Everything You Wanted to Know About the Differences between VMware and Hyper-V – Part 2

Everything You Wanted to Know About the Differences between VMware and Hyper-V – Part 2

In the first part of this blog series, we started looking at those subtle differences between the two products that can make all the difference. Like most, not dissimilar products, it’s really horses for course. So, with that imagery in mind, let’s take a look at that most crucial of deciding factors, pricing, and see which one is really the safest bet.

Show Me the Money

When you start with the special edition and you have some experience with Windows Servers and your infrastructure is probably based on Windows, then it can be advantageous to use your existing knowledge base. In addition to this,  it will also be cheaper for you, there is no denying that. The difference is even more noticeable when you use Microsoft technologies because imagine you would use Windows Server on top of VMware software, then you would have to buy a VMware license as well as Microsoft licenses, and that results in very expensive “entertainment”. But if you use Linux, then you can see quite similar pricing between VMware and Hyper V. Yet, if your company focuses on Microsoft technologies, it makes extra sense to add just Hyper-V on top of your Windows Server, and then you’re good to go.

I Wanna Grow with the Flow

In terms of scalability, they are both very similar and there are no real limits on how many CPUs you can have and how many terabytes of RAM you can add. Their limit is so high nowadays, that they are not relevant anymore for most people. And with each new version, the limits rise and become so high that those differences are negligible and you can have thousands of virtual machines in one cluster.

But It Wasn’t Always That Way?

In the past, VMware was really good compared to Hyper-V. An example being, when you wanted to make a snapshot, which is a normal operation, and do so without any warning, you couldn’t delete the snapshot while the virtual machine was running. In some cases, when you created a snapshot, you then had to shut down the virtual machine for eight hours or so. Nowadays, this is no longer the case, but due to historical and current preferences, VMware still enjoys a market share of over 50%.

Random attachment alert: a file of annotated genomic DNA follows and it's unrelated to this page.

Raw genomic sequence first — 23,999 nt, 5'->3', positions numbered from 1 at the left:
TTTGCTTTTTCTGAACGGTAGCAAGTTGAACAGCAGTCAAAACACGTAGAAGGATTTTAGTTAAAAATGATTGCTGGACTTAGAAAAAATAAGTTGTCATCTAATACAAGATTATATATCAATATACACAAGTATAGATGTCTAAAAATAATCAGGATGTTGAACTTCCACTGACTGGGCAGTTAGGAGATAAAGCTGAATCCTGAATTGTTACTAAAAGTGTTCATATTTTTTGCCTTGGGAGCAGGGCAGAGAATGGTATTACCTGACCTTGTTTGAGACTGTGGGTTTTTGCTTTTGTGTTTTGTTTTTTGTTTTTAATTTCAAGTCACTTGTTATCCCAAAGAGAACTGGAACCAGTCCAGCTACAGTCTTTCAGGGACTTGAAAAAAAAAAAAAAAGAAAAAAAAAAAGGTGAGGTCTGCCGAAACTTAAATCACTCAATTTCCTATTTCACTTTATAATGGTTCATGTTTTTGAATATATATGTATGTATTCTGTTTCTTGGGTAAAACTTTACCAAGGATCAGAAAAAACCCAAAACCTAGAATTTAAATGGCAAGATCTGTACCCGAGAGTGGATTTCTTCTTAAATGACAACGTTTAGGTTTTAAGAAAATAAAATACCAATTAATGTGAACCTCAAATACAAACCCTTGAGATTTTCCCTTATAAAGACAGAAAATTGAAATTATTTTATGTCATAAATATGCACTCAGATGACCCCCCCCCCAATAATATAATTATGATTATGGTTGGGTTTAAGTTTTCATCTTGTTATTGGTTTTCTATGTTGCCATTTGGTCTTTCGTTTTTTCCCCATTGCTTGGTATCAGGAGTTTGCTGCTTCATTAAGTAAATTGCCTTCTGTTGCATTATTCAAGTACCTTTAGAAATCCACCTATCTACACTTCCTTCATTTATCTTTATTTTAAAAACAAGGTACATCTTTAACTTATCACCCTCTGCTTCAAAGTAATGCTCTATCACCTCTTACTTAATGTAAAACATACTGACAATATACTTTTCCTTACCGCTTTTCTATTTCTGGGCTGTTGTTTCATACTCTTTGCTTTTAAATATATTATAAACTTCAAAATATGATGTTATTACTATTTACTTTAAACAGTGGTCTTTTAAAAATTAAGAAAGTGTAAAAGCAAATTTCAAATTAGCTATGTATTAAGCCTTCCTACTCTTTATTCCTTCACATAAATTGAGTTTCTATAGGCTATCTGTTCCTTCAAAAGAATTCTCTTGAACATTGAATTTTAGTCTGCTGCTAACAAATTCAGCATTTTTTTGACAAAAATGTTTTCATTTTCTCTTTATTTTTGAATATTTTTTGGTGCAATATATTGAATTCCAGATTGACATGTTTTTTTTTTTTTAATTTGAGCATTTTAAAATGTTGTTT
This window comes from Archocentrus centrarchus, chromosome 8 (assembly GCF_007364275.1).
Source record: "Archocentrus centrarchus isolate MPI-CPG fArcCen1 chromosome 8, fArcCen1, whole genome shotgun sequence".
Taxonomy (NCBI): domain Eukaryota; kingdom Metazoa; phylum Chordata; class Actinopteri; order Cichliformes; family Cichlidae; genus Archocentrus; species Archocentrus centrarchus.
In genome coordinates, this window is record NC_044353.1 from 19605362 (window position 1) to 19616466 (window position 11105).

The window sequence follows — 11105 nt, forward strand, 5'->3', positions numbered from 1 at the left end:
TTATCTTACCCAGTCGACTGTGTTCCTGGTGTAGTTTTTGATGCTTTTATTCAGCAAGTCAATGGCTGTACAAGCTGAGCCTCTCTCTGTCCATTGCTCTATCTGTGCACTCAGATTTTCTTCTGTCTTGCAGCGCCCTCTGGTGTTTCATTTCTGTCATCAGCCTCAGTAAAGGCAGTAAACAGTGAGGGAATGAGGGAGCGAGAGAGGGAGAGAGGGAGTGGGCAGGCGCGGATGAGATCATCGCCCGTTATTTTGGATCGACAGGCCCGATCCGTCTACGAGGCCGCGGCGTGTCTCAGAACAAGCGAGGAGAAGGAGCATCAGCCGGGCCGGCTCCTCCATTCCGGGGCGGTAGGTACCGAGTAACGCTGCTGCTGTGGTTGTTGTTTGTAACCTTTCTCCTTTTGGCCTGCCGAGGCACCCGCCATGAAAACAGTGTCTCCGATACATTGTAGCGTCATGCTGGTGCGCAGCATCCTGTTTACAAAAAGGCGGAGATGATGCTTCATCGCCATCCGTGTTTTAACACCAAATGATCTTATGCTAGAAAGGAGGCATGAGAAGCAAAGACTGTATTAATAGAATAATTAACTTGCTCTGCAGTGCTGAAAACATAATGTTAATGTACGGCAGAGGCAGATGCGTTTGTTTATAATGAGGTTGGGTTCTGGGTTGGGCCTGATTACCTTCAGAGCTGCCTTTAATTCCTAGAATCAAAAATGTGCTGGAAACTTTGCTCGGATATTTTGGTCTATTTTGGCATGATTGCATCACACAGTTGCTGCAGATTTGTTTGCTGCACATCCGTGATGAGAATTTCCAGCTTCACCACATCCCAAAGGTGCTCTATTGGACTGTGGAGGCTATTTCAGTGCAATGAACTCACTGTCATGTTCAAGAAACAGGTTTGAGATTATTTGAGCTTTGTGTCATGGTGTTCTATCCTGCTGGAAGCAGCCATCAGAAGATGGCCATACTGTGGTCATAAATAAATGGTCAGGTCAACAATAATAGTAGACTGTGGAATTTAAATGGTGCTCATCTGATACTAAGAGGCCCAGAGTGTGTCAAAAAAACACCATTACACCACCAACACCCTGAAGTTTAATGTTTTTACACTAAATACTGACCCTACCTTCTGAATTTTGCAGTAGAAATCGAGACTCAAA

And also previously, when you wanted to start with virtualization, you had to typically buy the physical storage, and the storage array was typically the most expensive part and also the least reliable. Nowadays, what’s really good is you can use hyper-converged infrastructure, which is a fancy name for getting rid of your storage. What this means is that you again put some discs in your server and you create your cluster from your server and your data is actually replicated in real time to another server, so even if your server breaks down, you still have a backup of your data. So this technology allows you to get rid of your expensive storage array, plus it is faster. And both Microsoft and VMware have this hyper-converged infrastructure technology.

Just Want to Hear the Facts

So, after looking at all of these pros and cons, it could be said that there is little to distinguish between the two. But, considering the fact that not only the market favors VMware and also, that only VMcom combined with VMware gives you that level of multi-tenancy and true-granular level storage and backup, in my opinion, VMware is a natural choice. To see for yourself all the benefits VMcom brings to your virtual machine environment, why not take our solution for a free spin? As you will discover, the advantages really speak for themselves!


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